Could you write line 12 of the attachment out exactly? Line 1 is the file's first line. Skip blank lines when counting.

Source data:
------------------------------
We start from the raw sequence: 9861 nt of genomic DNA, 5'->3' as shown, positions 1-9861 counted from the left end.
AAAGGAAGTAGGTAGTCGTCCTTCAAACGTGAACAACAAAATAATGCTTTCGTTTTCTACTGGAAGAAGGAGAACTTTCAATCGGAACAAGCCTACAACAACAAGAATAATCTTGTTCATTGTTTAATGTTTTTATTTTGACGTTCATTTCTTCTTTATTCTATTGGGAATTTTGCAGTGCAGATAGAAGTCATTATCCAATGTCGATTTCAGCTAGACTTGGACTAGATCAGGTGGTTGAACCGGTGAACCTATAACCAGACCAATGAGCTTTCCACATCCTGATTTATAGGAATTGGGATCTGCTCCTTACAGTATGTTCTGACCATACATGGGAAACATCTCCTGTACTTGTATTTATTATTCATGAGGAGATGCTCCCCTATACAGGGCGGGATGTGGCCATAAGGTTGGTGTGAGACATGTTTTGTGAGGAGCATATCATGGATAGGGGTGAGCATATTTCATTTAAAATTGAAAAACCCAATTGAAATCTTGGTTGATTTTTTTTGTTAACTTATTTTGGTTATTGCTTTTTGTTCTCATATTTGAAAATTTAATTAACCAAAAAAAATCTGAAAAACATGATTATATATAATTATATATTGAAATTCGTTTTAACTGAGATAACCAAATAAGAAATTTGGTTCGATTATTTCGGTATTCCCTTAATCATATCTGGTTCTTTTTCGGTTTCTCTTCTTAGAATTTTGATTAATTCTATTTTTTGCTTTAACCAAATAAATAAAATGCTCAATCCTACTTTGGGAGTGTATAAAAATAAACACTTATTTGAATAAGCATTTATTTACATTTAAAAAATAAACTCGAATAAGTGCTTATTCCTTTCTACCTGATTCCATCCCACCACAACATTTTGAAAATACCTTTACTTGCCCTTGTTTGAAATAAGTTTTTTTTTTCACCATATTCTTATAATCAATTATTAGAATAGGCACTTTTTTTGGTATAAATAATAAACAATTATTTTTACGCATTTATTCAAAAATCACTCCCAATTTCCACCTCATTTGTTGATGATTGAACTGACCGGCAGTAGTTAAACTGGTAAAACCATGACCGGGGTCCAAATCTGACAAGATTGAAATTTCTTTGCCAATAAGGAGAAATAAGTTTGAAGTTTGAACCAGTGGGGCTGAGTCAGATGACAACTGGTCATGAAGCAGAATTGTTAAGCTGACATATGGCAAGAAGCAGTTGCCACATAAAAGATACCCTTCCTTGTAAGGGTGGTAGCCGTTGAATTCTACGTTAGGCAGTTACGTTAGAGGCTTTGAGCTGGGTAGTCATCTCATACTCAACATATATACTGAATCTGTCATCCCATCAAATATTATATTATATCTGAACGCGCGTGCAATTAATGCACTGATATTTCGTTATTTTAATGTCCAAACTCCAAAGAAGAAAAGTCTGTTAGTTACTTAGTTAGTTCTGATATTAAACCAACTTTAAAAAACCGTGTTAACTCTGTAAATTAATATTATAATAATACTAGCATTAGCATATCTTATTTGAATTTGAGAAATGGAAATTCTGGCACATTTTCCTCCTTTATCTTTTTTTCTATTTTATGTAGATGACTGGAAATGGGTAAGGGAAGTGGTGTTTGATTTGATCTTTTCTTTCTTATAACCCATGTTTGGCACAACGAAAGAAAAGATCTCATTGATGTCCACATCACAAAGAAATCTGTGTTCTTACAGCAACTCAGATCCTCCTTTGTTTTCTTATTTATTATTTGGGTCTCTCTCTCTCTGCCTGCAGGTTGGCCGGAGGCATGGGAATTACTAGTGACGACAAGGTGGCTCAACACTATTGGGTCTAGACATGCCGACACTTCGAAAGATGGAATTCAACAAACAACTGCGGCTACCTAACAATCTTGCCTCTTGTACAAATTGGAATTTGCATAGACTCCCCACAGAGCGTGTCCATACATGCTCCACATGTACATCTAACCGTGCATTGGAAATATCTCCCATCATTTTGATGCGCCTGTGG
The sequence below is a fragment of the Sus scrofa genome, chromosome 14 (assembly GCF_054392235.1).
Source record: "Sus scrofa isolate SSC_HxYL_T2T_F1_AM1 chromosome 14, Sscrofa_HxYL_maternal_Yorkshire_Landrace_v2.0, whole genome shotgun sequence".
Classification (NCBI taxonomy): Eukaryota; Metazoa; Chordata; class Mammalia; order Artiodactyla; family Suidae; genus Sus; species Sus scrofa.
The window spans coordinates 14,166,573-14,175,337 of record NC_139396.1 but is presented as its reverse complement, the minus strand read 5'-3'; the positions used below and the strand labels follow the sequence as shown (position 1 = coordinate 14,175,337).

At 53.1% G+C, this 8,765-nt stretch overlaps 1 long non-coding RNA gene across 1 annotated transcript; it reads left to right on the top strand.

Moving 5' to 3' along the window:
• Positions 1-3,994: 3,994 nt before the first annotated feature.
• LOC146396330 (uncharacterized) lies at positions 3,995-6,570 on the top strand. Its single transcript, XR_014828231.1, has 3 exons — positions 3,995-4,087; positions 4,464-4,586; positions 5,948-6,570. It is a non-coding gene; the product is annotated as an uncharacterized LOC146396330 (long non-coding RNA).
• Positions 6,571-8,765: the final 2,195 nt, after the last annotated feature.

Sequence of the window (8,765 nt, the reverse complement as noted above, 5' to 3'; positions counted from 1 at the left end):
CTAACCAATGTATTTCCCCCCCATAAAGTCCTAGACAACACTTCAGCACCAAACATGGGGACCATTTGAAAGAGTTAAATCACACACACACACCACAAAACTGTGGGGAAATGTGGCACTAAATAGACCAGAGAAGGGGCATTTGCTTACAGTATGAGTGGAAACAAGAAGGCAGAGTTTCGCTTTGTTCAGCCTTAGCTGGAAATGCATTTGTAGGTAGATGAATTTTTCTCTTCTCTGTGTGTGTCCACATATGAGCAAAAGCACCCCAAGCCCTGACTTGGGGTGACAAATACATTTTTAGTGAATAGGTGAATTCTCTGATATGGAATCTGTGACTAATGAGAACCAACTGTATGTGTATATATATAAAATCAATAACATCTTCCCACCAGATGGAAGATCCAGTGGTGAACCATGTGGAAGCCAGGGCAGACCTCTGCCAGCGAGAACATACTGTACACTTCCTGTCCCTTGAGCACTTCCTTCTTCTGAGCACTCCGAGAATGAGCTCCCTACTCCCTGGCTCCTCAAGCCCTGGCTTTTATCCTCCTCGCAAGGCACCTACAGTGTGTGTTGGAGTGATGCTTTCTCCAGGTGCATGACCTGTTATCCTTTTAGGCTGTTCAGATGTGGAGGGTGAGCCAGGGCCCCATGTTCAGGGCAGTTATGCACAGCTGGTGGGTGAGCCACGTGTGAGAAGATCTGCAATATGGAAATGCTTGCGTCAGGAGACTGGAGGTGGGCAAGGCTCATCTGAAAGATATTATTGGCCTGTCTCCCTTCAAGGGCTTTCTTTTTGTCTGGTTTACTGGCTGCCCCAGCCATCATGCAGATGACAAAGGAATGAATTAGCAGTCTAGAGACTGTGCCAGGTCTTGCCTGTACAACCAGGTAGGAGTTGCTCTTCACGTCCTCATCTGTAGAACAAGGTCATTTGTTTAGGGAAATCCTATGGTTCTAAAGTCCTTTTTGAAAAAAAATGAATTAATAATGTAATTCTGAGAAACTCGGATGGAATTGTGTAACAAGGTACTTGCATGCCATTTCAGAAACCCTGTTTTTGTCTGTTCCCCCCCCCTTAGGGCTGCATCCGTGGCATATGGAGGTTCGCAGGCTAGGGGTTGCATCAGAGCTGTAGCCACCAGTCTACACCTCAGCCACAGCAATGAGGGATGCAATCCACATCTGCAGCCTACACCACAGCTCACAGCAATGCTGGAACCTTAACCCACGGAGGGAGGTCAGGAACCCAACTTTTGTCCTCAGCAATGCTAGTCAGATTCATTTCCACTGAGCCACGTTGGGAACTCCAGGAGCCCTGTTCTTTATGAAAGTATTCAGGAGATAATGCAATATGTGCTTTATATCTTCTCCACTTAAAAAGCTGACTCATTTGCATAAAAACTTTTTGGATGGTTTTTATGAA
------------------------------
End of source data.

Sequence of the window (8,765 nt, the reverse complement as noted above, 5' to 3'; positions counted from 1 at the left end):